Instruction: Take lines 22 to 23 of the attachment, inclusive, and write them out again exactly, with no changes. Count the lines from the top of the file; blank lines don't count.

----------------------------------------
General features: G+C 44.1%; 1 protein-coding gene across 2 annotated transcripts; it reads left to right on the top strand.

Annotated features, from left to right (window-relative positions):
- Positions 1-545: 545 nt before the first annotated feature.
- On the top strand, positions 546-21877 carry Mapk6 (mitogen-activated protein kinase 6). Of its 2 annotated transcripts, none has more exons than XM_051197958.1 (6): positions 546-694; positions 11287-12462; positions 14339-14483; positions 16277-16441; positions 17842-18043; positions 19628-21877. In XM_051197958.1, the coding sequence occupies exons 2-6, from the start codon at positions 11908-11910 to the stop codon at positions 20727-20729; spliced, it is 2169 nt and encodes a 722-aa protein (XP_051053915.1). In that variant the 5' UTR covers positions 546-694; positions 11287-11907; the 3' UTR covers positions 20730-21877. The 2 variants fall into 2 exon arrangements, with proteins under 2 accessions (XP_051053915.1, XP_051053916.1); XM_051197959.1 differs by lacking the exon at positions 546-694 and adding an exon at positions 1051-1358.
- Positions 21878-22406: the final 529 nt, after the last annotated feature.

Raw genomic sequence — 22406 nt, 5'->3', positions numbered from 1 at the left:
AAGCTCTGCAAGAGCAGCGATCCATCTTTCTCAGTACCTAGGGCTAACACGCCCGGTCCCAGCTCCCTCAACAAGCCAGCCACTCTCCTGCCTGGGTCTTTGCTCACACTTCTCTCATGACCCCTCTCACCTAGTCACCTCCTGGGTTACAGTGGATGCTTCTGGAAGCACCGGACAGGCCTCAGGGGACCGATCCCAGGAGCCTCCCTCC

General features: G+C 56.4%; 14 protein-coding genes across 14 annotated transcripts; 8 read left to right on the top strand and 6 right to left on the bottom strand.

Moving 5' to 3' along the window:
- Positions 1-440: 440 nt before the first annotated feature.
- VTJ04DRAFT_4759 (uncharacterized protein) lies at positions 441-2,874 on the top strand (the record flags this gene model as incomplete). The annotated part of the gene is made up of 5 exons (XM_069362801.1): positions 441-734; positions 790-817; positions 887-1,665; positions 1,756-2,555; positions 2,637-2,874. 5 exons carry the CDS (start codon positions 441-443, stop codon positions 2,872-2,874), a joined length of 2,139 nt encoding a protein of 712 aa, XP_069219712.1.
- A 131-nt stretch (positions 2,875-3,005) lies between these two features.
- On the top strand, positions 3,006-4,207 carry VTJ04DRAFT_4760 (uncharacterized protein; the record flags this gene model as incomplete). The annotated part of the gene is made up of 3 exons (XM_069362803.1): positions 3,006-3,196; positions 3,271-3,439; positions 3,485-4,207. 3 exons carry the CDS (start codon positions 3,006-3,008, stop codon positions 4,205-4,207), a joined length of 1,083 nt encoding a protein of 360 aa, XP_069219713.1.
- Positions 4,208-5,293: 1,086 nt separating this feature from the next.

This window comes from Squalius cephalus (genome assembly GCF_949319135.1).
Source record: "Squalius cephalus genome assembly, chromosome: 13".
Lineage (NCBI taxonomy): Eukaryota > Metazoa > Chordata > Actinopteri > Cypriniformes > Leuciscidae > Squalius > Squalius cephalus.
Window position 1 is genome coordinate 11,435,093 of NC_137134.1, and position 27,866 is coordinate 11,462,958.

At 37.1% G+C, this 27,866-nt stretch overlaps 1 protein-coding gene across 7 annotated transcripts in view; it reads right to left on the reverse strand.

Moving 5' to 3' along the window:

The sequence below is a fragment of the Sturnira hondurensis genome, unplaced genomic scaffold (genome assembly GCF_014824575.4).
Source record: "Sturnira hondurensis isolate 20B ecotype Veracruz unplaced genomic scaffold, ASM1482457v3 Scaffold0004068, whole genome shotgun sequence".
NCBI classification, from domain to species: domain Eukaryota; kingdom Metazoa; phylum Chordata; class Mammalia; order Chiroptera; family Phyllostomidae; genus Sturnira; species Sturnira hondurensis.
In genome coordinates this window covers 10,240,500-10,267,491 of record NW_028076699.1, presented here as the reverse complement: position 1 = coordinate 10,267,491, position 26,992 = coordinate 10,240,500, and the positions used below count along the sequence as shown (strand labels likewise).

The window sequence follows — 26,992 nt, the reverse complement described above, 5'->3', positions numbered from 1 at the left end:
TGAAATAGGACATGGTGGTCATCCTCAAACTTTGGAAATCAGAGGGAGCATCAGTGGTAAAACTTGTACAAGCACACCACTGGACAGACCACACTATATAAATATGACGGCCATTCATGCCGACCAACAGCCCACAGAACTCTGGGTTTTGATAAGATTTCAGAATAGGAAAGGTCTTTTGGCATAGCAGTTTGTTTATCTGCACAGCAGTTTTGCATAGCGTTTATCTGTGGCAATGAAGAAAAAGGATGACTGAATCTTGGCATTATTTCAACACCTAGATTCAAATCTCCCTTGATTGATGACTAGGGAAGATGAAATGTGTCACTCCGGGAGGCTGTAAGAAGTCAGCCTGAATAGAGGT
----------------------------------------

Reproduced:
Source record: "Sturnira hondurensis isolate 20B ecotype Veracruz unplaced genomic scaffold, ASM1482457v3 Scaffold0004068, whole genome shotgun sequence".
NCBI classification, from domain to species: domain Eukaryota; kingdom Metazoa; phylum Chordata; class Mammalia; order Chiroptera; family Phyllostomidae; genus Sturnira; species Sturnira hondurensis.